Film Review: Tito and the Birds (2018)

Tito and the Birds (2018)


Well, this certainly was… interesting?

I’ll have to admit, it’s rare for me to go into a movie not knowing anything about what to expect. Usually I have at least some idea of the basic plot or concept before I step in, but I ended up going into Tito and the Birds more-or-less completely blind. The movie itself is an animated film from Brazil, like the Oscar nominated The Boy and the World a couple years back (which I actually wasn’t all that fond of, to be honest). The story is about a boy, the titular Tito, attempting to create a machine based on plans from his missing father, so that it will allow him to commune with pigeons in an attempt to find the cure to a mysterious outbreak gripping the world. (It makes sense in context. Kinda.) It’s a movie that has made a few minor waves recently as potentially one to look out for in the coveted ‘Best Animated Feature Token Foreign/Indie Nomination’ so when I got the chance to watch it at the Manchester Animation Festival earlier this week, I couldn’t help but a little interested.

My thoughts? …It was alright.

One of the things I will credit it for right off the bat is that the animation style is exceptional. The movie uses a oil-painting esque style to create a very abstract and off-kilter world and it’s really interesting to watch. If you watched last year’s Loving Vincent, you might get an idea of it how it looks, but where that movie clearly conformed to Van Gogh’s style, this is a lot more loose and off-model in regards to its background and so. You can almost actively see the brushstrokes on the screen a lot of the time and it’s a really unique experience.

If I did have to criticise anything about the animation thought it’s that, as remarkable as the whole oil-painting effect is, it’s largely confined to the background and setting shots and not the actual character designs or movements, which is much more traditional and less unique simple 2D animation. As much as I wasn’t amazingly fond of Loving Vincent clearly rotoscoping the animation for most of its characters, it at least had that same interesting animation style throughout. So that was a bit of a shame that this movie couldn’t do the same.

As for the story itself, in a lot of ways it’s a fairly basic kids film. Kid has a lost parent, weird stuff happens, he’s the only who can solve it with a bunch of ragtag friends and so on and so forth. I will say that a fair amount of the early stuff, like the slow creep of the disease and Tito trying to solve the mystery of the birds and so on was actually fairly interesting. Unfortunately, the second half mainly devolves into a series of chases and a fairly unsatisfying revelation/conclusion that I wasn’t too happy about. But I’ll get into that later.

Another thing I’ll say about the movie is that it is not very subtle about its anti-fear messaging. At all. Seriously, it opens with a sleazy Fox-News esque talk show host speaking out of the TV and telling people to be afraid of everything while clearly grifting them for money, the movie centers around a mysterious disease targeting scared people and giving them extremely fear-like symptoms and the disease itself is called the Outbreak, which is about as unsettling and terrifying a name as I can possibly imagine. Even certain character designs are clearly designed to look as frightened and paranoid as possible.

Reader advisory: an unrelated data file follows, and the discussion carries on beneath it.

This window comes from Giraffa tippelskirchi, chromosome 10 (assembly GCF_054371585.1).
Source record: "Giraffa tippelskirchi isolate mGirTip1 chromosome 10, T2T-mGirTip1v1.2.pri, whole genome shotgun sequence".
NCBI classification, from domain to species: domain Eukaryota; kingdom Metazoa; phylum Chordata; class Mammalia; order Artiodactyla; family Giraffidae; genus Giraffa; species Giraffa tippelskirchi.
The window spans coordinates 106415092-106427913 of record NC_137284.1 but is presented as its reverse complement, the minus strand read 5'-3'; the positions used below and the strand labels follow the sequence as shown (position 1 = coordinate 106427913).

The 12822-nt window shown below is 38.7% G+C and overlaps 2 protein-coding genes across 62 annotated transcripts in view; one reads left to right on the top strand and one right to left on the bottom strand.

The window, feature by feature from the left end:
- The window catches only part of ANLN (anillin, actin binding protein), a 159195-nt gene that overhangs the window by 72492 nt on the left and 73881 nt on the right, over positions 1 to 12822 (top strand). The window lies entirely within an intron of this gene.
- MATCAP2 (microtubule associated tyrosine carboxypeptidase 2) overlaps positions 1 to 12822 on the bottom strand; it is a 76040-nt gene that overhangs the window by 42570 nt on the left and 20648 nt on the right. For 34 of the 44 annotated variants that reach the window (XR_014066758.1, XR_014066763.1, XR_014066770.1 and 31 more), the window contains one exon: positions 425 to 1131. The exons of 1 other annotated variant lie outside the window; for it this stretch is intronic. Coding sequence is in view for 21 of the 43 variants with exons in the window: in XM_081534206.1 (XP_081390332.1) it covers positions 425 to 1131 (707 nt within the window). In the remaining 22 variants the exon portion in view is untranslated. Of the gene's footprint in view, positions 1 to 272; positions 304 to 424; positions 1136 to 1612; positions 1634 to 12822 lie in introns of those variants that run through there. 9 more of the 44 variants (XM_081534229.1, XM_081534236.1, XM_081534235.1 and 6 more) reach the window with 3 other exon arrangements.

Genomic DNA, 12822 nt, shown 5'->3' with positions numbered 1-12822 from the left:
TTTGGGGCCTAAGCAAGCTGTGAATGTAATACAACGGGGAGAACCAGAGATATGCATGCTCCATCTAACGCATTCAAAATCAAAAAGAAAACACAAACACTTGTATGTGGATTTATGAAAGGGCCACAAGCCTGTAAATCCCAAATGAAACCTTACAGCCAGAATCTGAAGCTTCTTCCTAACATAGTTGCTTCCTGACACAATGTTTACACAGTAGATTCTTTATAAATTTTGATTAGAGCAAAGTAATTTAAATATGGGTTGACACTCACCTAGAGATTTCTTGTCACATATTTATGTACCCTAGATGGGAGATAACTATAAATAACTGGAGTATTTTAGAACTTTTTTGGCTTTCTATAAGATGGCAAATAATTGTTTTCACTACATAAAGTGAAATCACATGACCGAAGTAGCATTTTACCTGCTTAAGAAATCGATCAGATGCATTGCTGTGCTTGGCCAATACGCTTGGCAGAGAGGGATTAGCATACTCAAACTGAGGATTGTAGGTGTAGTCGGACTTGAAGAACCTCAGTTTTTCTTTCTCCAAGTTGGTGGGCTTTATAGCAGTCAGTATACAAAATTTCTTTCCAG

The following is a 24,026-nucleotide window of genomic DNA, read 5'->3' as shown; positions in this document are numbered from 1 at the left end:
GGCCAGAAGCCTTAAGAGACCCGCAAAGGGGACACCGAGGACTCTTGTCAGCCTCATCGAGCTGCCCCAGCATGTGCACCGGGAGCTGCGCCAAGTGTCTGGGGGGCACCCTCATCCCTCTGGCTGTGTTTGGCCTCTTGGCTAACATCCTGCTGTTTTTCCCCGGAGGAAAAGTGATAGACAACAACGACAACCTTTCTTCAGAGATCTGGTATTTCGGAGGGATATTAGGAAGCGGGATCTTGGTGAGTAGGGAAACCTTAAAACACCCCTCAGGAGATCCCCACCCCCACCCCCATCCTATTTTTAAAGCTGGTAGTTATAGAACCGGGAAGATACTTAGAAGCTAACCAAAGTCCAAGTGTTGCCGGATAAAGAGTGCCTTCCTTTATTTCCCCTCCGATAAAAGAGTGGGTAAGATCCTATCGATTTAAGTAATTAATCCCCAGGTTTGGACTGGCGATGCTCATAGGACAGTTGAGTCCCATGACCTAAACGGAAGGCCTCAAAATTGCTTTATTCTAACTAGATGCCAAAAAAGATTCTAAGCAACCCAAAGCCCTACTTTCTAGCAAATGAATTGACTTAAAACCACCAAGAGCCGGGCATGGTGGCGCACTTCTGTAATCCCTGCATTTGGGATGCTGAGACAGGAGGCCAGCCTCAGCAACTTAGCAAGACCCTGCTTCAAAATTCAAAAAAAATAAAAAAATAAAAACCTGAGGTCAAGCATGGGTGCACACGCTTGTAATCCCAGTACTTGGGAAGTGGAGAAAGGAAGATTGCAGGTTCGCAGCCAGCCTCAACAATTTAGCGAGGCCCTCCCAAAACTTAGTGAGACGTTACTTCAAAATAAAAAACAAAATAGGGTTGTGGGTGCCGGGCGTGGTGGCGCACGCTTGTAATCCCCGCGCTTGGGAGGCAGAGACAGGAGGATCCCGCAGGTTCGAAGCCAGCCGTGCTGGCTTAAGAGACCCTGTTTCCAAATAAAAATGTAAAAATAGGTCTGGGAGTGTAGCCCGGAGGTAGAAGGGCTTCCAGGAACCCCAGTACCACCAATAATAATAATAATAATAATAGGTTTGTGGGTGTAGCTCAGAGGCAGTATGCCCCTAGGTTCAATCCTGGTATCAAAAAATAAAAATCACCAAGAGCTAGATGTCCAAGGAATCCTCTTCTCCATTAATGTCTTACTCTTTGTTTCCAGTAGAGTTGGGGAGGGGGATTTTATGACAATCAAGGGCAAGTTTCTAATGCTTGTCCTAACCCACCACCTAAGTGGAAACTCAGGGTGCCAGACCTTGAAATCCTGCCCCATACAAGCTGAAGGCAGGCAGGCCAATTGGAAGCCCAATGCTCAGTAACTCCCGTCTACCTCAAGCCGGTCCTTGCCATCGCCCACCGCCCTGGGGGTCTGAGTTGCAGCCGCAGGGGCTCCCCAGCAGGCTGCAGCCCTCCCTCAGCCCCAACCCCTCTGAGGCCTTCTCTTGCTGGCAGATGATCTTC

Of course, this isn’t necessarily a negative. On the contrary, sometimes it’s actually beneficial to a movie to hit your audience over the head with a hammer until they get the point and I thought the movie handled the whole ‘Outbreak as symbolism for fear’ thing fairly decently. In this time of constant internet/politics-fuelled paranoia and hate, it’s hard to claim that the message of this movie isn’t one that’s needed. Heck, it even works really well with the abstract off-model background animation, with the wonky surreal buildings and mishmash of dark colours really helping to create an atmosphere of fear and dystopia.

However, it also feels like it doesn’t really fit with the titular ‘birds’ side of the ‘Tito and the Birds’ story. After all, what does a disease caused by fear have to do with pigeons? The movie tries to handwave this with a bunch of stuff about how ‘birds have always tried to warn humanity away from danger’ but- and maybe this is simply a difference in culture and mythology- that never really gelled with me throughout the movie. As a result the film feels like a story with two different halves that never quite gel together in spite of its best efforts. The ultimate twist at the end as to why the two end up being connected felt poorly foreshadowed and hokey and, by extension, kinda undermined the entire point of the movie. Plus the main villain gets a massive Karma Houdini at the end which really bothered me.

Still, as far as kids movies go, it’s far from bad. It has a unique animation style, a relatively interesting plot, some decent characters and relationships and, even if it doesn’t really fit together perfectly, still has enough pieces that do to make it worth watching. So if you’re interested, check it out I guess.

Overall Grade: B

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